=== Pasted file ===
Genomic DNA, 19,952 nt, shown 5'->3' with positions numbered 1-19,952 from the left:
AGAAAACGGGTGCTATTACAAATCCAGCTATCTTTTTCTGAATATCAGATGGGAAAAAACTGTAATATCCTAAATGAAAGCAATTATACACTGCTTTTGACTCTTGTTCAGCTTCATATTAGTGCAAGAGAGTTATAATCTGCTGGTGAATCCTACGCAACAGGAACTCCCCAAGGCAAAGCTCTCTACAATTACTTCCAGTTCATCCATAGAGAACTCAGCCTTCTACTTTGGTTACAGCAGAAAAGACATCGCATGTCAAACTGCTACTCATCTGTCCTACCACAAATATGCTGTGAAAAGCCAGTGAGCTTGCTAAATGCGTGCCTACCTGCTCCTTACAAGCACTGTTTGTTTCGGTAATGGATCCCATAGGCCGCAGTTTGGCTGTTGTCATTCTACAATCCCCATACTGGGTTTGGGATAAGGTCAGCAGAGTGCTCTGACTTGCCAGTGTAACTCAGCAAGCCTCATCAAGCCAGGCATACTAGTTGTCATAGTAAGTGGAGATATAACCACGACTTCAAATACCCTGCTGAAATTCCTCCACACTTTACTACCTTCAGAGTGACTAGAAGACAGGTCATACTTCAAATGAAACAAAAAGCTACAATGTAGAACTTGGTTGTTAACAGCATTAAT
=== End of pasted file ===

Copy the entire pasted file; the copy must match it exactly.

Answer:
Genomic DNA, 19,952 nt, shown 5'->3' with positions numbered 1-19,952 from the left:
AGAAAACGGGTGCTATTACAAATCCAGCTATCTTTTTCTGAATATCAGATGGGAAAAAACTGTAATATCCTAAATGAAAGCAATTATACACTGCTTTTGACTCTTGTTCAGCTTCATATTAGTGCAAGAGAGTTATAATCTGCTGGTGAATCCTACGCAACAGGAACTCCCCAAGGCAAAGCTCTCTACAATTACTTCCAGTTCATCCATAGAGAACTCAGCCTTCTACTTTGGTTACAGCAGAAAAGACATCGCATGTCAAACTGCTACTCATCTGTCCTACCACAAATATGCTGTGAAAAGCCAGTGAGCTTGCTAAATGCGTGCCTACCTGCTCCTTACAAGCACTGTTTGTTTCGGTAATGGATCCCATAGGCCGCAGTTTGGCTGTTGTCATTCTACAATCCCCATACTGGGTTTGGGATAAGGTCAGCAGAGTGCTCTGACTTGCCAGTGTAACTCAGCAAGCCTCATCAAGCCAGGCATACTAGTTGTCATAGTAAGTGGAGATATAACCACGACTTCAAATACCCTGCTGAAATTCCTCCACACTTTACTACCTTCAGAGTGACTAGAAGACAGGTCATACTTCAAATGAAACAAAAAGCTACAATGTAGAACTTGGTTGTTAACAGCATTAAT